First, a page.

A tape measure and a hammer beside the wooden outline of a house

Looking to get an accurate measurement of your home's square footage? Here's how to do it quick and easy.

Whether you're buying a home, selling a home, refinancing a home, or just browsing around, one crucial element of any of those processes is accurately calculating the square footage of the property in question. This process isn't as difficult as one might expect, even for those who weren't paying attention in high school math class. For a number of reasons, it's an excellent idea to learn how to measure the square footage of your home or a home you’re looking to purchase.

Why does square footage matter?

A ladder and paints in a house under renovation

Learning to calculate the square footage of a home can save you hundreds of dollars.

The square footage of a home is a deciding factor in the value of it. Generally, the higher the square footage, the higher the price for the property. Conversely, the smaller the home, the smaller the price tag.

Also, learning to calculate the square footage of a home can save you hundreds of dollars. By performing this simple task yourself, you can save on the cost of hiring a professional to do it. You can also ensure that the job is done accurately and confirm the measurement in the description of a “for sale” listing. Although calculating the measurements yourself can give you peace of mind, expect to pay a professional if you’re listing the home on the MLS as many of these services require these calculations to be verified by a specific source. 

Knowing how to calculate the square footage of a home is also useful if you’re renovating or refreshing your home. Knowing the square footage of the house or a single room is immensely helpful in determining how much paint to purchase or how much flooring or tile to buy, among other supplies.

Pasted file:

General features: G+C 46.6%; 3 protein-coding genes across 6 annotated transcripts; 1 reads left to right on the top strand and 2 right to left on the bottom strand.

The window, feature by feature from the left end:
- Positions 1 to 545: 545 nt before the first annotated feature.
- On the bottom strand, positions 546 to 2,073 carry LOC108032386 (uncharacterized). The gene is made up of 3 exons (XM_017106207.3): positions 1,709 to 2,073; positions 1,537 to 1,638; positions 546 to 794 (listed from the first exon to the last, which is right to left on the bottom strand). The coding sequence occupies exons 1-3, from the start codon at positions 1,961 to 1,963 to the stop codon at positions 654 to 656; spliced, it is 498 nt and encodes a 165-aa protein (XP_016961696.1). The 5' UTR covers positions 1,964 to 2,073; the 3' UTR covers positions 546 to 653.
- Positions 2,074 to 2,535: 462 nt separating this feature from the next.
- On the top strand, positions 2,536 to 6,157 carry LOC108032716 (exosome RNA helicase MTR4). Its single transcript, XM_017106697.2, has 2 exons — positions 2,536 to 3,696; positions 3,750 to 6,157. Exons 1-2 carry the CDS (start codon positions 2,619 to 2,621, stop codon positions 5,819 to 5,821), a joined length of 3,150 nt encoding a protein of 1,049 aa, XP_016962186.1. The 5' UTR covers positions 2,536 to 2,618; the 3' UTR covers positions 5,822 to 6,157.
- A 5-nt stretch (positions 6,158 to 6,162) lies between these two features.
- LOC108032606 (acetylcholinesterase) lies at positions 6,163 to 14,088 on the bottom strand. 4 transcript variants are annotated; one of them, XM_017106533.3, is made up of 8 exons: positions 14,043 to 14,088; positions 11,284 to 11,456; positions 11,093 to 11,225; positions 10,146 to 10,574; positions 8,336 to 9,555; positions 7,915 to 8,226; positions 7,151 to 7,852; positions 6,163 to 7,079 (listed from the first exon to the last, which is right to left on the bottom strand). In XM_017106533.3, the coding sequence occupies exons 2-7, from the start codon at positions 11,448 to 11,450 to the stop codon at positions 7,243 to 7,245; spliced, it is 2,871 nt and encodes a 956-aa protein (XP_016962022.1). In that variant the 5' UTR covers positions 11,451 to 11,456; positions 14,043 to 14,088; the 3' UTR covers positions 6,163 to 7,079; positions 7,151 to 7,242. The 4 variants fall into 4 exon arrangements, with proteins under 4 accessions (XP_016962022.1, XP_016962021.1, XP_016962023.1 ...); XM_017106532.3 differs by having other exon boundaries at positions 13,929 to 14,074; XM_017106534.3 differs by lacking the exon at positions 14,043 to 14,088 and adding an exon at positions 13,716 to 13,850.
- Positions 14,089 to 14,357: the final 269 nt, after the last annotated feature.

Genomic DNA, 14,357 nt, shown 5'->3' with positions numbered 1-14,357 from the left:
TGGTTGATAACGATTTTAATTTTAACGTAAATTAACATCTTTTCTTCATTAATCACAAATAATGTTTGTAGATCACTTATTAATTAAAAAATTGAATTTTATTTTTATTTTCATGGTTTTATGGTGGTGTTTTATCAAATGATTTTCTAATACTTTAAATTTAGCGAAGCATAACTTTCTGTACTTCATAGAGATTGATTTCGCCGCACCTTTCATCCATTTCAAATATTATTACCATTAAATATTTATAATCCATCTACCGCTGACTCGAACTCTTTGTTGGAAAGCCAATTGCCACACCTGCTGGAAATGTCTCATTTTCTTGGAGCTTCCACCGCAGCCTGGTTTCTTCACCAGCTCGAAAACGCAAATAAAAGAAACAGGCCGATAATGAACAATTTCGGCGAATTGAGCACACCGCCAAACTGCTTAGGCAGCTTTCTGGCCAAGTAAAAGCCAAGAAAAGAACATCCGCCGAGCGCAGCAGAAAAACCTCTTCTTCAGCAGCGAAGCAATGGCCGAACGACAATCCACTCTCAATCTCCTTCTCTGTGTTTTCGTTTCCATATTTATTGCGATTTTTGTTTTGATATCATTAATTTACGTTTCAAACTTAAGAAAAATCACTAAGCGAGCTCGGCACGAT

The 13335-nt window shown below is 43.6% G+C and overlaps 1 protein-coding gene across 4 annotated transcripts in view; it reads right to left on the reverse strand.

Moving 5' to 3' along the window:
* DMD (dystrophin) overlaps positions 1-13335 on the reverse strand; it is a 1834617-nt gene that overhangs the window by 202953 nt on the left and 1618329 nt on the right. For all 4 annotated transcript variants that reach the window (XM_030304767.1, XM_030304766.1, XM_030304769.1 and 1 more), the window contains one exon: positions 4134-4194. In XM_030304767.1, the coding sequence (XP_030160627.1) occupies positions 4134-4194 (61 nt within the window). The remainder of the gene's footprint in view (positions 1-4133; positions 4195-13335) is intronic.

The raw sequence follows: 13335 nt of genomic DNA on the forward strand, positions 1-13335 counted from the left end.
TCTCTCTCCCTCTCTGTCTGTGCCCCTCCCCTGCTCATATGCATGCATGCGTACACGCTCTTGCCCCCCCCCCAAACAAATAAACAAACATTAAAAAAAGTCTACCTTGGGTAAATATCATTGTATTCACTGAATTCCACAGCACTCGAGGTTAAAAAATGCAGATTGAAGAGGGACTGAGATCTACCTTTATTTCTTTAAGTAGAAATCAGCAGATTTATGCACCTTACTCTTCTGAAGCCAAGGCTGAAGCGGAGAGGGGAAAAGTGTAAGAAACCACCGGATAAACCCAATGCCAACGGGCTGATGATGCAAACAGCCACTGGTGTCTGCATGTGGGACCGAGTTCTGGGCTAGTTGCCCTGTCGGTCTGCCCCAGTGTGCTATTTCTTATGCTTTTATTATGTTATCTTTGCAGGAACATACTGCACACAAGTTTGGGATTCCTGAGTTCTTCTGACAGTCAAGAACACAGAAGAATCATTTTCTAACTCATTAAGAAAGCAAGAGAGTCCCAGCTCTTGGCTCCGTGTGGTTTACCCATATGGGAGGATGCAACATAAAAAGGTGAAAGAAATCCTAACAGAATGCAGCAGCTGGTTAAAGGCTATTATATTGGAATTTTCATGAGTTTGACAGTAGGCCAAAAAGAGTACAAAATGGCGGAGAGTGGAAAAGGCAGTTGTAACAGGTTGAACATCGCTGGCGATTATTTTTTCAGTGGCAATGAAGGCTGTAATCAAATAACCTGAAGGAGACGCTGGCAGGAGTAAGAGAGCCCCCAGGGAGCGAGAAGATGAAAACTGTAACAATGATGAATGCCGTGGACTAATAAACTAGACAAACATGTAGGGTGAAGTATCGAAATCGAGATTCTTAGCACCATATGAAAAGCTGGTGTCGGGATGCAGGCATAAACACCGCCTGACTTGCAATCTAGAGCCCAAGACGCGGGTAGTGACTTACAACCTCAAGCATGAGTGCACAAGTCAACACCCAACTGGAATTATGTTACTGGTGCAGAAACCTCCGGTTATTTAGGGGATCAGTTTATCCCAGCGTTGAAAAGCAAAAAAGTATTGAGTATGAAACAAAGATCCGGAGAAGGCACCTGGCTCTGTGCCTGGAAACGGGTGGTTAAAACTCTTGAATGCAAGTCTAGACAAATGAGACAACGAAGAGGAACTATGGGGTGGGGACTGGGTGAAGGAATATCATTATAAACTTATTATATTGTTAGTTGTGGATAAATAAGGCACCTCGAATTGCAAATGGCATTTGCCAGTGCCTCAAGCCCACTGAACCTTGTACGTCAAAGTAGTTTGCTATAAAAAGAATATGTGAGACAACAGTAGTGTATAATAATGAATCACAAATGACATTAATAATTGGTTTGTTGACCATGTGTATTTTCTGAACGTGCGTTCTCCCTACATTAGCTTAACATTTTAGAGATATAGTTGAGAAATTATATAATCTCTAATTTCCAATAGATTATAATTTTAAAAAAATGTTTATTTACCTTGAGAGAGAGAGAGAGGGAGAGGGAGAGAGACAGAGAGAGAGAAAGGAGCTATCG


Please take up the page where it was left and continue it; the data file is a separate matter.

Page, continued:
Although measuring the square footage of a house can be a simple task, in reality, there is no established standard for the process, so results can vary depending on the person’s technique. This is another reason you may want to do it yourself—to double-check someone else’s work. If the task is done poorly or inaccurately, it will likely undermine the value of your house. 

Calculating the Square Footage of a Home

Closeup on hands measuring the blueprints for a house

This task can seem daunting, but if taken step-by-step, it's relatively simple.

Although there’s no set standard for calculating the square footage of a residential home, most people go about it the same way. They look to measure the “Gross Living Area” or the GLA, which is the gross floor area of all of the indoor rooms combined. This task can seem daunting, but if taken step-by-step, it's relatively simple.

To begin your calculations, sketch a rough layout or blueprint of the home you want to measure. You’ll want to sketch out all of your rooms, and non-enclosed spaces such as hallways, entryways, and nooks. Any enclosed space inside of the exterior walls counts as part of the home, including sunrooms and garages.

You’ll want to look at the entire home as a collection of spaces, or boxes to measure. If a room isn't a perfect square or rectangle and includes an outcropping, just break down the area into smaller boxes, for easier measuring.